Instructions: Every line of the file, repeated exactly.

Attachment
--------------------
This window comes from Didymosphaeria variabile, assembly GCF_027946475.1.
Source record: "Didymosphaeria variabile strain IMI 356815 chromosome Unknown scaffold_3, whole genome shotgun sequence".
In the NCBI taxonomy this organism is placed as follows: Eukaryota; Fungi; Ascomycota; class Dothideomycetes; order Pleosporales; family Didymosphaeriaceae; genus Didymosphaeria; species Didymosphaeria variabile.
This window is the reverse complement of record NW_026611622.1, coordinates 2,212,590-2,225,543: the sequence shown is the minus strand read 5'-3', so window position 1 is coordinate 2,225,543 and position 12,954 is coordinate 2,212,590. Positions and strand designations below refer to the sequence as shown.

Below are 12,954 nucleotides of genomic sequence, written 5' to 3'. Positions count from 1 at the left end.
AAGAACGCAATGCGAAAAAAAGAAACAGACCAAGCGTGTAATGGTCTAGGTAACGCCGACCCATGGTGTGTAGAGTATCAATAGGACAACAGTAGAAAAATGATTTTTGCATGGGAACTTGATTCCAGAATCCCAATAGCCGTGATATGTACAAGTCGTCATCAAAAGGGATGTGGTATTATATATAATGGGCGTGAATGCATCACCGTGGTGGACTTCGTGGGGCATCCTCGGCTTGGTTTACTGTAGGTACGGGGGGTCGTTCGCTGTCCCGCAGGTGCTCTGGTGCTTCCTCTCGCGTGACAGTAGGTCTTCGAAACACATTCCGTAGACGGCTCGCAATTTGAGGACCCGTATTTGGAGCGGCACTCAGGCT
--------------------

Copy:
This window comes from Didymosphaeria variabile, assembly GCF_027946475.1.
Source record: "Didymosphaeria variabile strain IMI 356815 chromosome Unknown scaffold_3, whole genome shotgun sequence".
In the NCBI taxonomy this organism is placed as follows: Eukaryota; Fungi; Ascomycota; class Dothideomycetes; order Pleosporales; family Didymosphaeriaceae; genus Didymosphaeria; species Didymosphaeria variabile.
This window is the reverse complement of record NW_026611622.1, coordinates 2,212,590-2,225,543: the sequence shown is the minus strand read 5'-3', so window position 1 is coordinate 2,225,543 and position 12,954 is coordinate 2,212,590. Positions and strand designations below refer to the sequence as shown.

Below are 12,954 nucleotides of genomic sequence, written 5' to 3'. Positions count from 1 at the left end.
AAGAACGCAATGCGAAAAAAAGAAACAGACCAAGCGTGTAATGGTCTAGGTAACGCCGACCCATGGTGTGTAGAGTATCAATAGGACAACAGTAGAAAAATGATTTTTGCATGGGAACTTGATTCCAGAATCCCAATAGCCGTGATATGTACAAGTCGTCATCAAAAGGGATGTGGTATTATATATAATGGGCGTGAATGCATCACCGTGGTGGACTTCGTGGGGCATCCTCGGCTTGGTTTACTGTAGGTACGGGGGGTCGTTCGCTGTCCCGCAGGTGCTCTGGTGCTTCCTCTCGCGTGACAGTAGGTCTTCGAAACACATTCCGTAGACGGCTCGCAATTTGAGGACCCGTATTTGGAGCGGCACTCAGGCT